Michael Schmitt, a former legal advisor to the no-fly zones, says that the coalition air operations were successful in protecting Shiite and Kurdish civilians from coming under attack. But he cautions that no-fly zones rarely force the targeted regime to make broad political concessions. In the case of Iraq, the operation dragged on for years.
“It’s difficult to contemplate an end state,” Schmitt told Deutsche Welle. “Those zones were created in 1991 and 1992 in the north and south respectively and did not end until the Second Gulf War [in 2003]. So we’re talking about a period of 11 years that those no-fly zones were in place. And it takes a lot of political will to continue to maintain those zones.”
According to Schmitt, the challenge in Iraq was that the coalition had no stomach for regime change, and it could not lift the no-fly zone because with Hussein in power, the Shiites and Kurds remained at risk.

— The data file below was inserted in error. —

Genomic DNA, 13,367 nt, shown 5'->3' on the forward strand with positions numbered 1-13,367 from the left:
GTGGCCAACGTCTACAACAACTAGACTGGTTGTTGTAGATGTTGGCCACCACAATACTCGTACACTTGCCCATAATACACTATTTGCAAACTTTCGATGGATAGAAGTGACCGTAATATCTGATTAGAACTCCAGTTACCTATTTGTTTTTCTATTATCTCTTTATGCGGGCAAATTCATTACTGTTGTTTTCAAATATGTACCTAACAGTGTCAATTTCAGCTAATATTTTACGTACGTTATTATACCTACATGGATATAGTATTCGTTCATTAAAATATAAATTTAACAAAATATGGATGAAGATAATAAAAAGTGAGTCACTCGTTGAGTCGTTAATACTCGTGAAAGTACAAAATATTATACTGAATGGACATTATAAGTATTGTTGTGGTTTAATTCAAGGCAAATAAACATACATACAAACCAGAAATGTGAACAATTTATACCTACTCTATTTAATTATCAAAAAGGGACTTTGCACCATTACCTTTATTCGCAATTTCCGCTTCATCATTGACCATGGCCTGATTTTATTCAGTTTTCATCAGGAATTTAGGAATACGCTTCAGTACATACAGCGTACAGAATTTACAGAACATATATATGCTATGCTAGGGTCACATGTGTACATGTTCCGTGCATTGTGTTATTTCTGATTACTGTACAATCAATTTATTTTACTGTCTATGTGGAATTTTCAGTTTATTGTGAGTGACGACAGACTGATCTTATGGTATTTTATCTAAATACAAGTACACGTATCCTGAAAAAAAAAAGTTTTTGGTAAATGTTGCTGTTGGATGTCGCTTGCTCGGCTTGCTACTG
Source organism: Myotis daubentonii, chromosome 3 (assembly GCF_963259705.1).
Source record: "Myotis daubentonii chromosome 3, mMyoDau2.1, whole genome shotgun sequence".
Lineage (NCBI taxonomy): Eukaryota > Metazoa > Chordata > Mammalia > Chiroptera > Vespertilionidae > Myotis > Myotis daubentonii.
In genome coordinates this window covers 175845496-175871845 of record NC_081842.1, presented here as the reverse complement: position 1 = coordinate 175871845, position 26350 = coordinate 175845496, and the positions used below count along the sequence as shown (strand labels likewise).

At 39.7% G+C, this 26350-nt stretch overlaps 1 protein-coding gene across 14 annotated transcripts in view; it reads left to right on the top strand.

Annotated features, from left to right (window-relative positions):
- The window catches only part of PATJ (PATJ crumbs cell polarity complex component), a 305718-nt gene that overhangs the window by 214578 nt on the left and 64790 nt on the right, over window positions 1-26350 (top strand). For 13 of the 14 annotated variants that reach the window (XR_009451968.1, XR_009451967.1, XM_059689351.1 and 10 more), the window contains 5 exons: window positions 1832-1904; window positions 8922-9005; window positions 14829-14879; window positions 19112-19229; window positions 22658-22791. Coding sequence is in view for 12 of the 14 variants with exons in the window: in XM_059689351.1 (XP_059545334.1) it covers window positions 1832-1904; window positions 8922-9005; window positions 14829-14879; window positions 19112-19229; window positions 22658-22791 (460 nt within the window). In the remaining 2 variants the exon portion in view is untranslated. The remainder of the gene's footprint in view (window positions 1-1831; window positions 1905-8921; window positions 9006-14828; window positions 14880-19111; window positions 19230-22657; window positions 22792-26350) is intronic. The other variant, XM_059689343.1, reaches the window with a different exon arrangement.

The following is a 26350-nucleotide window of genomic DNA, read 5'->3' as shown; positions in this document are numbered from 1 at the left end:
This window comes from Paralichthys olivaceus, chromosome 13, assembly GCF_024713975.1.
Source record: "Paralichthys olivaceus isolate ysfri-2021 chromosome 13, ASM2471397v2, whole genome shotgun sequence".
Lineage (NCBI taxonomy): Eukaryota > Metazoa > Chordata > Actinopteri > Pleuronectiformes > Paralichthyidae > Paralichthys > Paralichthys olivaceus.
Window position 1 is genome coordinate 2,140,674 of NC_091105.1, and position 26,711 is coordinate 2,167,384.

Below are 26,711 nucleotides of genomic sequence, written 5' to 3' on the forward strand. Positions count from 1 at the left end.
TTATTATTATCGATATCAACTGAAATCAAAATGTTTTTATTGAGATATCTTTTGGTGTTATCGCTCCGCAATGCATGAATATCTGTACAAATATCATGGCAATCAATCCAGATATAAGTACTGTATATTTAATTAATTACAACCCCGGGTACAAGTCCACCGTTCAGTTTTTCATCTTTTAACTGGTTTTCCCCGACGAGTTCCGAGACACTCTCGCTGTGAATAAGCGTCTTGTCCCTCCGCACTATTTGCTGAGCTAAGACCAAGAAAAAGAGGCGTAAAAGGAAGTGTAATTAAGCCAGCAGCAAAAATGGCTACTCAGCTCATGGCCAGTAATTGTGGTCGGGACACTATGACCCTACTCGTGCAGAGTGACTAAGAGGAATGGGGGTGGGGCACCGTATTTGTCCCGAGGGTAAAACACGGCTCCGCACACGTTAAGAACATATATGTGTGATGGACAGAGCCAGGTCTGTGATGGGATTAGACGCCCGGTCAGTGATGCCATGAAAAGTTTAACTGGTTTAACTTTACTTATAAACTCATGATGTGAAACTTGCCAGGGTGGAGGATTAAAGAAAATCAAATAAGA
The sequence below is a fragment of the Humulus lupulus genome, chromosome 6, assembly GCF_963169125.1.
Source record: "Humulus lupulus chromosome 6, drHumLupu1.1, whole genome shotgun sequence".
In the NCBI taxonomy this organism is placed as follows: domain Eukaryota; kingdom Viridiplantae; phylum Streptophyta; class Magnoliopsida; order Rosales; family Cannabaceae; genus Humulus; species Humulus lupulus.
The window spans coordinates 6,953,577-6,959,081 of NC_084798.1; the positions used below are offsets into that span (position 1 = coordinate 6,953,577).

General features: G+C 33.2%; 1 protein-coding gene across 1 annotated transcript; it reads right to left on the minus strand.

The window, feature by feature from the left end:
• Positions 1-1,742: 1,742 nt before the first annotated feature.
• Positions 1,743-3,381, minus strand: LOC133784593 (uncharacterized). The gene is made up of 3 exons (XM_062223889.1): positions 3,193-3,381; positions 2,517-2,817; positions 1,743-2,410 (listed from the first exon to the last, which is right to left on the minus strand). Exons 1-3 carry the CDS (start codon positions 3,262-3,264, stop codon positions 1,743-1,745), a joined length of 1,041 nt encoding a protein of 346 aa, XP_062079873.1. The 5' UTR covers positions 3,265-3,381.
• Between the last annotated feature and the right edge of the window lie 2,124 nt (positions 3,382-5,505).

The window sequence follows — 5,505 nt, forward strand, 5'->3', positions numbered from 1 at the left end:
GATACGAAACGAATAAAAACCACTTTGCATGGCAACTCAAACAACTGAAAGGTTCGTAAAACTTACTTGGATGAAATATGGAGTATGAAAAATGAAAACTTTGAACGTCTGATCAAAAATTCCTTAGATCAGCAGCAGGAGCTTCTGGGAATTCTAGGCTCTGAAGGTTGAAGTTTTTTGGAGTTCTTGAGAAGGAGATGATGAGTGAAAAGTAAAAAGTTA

“The danger is that you terminate the no-fly zone and the state that is the target turns its arms on the civilian population again,” he said.
And even with the no-fly zone in place, there is no guarantee that civilians will be spared. In the case of Bosnia in the early 1990s, the no-fly zone imposed to protect civilians from Serb forces ultimately failed to prevent crimes against humanity, resulting in broader airstrikes aimed at crippling the Serb advance.